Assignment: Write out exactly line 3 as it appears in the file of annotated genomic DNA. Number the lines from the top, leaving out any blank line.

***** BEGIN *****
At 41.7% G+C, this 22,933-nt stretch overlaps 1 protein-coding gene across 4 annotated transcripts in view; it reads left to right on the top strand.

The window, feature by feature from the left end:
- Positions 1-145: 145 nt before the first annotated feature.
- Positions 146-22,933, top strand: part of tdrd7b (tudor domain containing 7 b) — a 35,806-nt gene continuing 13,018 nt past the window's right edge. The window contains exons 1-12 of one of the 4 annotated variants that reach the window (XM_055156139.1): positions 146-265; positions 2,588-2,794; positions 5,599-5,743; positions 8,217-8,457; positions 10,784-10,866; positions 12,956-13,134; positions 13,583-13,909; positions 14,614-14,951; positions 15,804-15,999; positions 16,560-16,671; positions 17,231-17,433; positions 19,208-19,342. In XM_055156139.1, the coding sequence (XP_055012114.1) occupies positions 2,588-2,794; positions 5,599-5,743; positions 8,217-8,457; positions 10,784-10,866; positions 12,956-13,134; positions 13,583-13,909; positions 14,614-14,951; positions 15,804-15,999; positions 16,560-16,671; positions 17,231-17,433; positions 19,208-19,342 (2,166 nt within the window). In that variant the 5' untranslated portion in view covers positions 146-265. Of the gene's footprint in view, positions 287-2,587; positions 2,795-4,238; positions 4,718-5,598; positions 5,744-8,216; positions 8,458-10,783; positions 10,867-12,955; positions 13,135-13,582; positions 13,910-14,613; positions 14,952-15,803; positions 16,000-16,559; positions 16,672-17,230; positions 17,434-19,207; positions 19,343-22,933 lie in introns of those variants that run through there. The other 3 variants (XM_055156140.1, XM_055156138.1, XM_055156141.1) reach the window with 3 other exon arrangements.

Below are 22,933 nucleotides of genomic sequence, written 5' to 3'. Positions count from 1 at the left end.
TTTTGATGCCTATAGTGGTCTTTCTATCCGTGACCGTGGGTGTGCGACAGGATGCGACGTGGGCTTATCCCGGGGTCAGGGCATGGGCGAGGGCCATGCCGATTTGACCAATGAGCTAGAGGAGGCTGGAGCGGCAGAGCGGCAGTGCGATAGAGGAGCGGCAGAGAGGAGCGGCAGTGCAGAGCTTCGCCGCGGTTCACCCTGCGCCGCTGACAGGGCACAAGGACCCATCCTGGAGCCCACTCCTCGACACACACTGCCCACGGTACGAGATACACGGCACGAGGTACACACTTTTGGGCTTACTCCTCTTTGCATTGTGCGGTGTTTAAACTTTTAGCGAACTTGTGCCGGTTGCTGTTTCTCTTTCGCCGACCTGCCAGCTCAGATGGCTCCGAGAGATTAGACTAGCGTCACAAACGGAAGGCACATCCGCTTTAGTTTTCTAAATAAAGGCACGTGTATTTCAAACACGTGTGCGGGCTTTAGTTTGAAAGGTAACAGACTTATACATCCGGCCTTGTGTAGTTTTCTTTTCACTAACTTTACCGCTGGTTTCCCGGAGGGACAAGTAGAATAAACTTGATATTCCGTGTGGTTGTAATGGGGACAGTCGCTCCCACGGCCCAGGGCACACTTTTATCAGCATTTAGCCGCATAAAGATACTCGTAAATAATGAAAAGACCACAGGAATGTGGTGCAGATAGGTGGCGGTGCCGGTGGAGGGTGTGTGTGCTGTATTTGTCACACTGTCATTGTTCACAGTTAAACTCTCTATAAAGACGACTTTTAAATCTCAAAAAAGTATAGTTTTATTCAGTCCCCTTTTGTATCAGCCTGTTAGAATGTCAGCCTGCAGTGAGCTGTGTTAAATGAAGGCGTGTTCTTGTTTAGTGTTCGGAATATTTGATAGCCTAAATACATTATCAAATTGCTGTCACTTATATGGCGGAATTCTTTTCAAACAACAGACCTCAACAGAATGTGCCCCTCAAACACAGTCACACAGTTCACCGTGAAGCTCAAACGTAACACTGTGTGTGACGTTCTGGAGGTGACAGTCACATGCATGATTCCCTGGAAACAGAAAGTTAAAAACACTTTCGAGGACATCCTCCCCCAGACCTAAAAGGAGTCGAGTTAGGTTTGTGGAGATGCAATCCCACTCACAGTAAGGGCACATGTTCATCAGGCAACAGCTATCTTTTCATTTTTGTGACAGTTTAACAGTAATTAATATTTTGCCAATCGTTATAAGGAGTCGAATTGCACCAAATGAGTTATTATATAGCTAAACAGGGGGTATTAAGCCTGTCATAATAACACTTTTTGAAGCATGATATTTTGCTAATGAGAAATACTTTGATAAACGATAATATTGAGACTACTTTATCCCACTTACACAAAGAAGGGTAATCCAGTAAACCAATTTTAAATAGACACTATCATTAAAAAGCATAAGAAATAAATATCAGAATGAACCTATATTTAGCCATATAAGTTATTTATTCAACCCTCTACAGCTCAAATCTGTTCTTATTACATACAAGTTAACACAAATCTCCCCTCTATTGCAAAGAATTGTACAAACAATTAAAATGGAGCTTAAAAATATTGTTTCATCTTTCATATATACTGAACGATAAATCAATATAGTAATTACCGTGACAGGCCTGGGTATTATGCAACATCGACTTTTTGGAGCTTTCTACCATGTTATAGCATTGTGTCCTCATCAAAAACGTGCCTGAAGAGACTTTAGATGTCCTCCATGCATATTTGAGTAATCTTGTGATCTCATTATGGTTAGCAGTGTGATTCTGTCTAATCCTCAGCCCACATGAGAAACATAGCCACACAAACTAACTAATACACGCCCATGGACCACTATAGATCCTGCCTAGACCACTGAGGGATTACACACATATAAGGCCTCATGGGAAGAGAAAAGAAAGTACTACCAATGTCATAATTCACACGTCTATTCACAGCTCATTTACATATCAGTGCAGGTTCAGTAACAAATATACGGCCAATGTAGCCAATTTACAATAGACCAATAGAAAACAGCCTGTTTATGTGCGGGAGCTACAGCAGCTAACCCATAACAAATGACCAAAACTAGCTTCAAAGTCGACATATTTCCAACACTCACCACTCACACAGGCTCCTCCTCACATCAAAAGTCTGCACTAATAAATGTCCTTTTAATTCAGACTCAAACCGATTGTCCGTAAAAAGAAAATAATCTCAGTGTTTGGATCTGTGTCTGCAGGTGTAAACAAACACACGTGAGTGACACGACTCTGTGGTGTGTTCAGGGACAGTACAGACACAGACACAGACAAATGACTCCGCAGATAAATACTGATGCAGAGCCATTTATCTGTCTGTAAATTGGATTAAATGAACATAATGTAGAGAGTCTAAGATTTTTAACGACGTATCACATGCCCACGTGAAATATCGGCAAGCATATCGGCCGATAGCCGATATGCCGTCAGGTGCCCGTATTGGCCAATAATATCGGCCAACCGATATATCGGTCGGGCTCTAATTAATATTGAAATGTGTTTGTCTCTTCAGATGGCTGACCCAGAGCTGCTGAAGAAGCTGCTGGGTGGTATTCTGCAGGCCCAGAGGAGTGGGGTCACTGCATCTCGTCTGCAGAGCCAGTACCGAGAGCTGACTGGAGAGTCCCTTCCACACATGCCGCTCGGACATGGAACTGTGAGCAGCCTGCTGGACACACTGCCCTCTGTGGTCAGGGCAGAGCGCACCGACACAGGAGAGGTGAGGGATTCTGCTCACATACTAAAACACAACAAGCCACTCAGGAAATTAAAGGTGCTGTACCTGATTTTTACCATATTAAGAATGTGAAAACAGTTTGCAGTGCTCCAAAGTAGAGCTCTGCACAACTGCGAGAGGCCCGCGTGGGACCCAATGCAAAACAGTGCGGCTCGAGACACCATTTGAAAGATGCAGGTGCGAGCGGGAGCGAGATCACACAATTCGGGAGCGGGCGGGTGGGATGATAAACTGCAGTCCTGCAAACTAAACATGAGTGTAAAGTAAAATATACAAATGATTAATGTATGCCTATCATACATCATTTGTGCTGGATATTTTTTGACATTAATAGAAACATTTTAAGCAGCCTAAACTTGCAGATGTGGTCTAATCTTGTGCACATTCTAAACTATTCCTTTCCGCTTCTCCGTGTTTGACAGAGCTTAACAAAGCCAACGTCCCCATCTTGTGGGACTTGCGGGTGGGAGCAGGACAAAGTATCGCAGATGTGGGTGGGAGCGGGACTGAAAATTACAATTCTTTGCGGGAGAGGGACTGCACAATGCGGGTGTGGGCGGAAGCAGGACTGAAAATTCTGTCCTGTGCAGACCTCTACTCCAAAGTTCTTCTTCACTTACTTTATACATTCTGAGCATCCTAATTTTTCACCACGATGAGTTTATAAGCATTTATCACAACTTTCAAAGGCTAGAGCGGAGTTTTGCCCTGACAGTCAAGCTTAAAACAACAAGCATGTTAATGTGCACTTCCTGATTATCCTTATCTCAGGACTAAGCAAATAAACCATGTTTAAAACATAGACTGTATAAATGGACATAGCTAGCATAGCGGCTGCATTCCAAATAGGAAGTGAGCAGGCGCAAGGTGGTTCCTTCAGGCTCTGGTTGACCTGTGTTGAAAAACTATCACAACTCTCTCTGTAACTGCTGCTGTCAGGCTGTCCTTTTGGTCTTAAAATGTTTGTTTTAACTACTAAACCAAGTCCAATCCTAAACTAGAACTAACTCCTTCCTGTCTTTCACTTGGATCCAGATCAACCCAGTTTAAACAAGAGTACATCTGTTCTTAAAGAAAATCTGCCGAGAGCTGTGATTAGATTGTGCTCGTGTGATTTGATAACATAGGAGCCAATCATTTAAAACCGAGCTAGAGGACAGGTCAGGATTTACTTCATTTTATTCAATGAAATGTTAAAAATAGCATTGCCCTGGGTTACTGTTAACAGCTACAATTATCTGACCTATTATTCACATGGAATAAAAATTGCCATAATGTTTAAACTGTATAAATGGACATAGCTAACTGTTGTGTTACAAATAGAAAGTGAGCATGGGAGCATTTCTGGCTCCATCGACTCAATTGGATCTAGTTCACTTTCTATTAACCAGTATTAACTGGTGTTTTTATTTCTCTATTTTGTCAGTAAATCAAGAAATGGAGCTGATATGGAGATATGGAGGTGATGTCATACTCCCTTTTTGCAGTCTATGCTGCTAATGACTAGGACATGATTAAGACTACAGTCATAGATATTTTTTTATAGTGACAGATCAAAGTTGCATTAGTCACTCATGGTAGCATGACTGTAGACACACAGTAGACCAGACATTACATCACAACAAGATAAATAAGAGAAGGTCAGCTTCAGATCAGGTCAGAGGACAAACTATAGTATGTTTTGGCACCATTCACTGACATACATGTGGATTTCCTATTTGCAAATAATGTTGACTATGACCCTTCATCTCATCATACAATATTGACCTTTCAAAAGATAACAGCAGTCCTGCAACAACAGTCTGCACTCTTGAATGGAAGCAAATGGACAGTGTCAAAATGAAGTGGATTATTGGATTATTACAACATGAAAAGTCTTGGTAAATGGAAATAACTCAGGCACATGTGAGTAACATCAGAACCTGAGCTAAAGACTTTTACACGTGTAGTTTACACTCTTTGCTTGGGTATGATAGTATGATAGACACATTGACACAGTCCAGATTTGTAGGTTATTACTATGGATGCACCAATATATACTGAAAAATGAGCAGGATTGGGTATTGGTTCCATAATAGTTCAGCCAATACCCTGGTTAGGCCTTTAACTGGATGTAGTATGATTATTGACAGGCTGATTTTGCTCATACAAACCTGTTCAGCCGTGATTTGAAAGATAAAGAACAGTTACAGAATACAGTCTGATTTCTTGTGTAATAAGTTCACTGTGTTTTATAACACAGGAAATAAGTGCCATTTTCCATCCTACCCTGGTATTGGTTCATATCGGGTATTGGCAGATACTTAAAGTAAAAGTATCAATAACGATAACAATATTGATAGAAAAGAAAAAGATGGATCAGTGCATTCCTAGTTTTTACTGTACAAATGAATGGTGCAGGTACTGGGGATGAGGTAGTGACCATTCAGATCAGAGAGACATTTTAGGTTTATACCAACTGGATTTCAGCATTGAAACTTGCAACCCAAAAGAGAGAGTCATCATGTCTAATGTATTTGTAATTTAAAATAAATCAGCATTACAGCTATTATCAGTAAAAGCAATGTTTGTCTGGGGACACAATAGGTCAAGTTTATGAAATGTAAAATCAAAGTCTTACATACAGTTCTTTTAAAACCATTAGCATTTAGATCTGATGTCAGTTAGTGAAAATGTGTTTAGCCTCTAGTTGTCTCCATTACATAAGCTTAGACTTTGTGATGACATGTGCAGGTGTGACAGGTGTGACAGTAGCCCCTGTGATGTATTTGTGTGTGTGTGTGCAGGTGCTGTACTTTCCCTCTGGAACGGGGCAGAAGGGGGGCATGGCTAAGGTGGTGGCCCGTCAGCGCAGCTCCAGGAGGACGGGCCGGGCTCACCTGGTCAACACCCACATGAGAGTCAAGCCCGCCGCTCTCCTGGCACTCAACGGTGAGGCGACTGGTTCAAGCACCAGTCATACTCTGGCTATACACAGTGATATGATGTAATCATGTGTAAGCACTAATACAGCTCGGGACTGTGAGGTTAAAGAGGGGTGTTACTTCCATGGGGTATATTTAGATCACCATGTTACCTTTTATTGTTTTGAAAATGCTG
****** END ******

- Positions 1-145: 145 nt before the first annotated feature.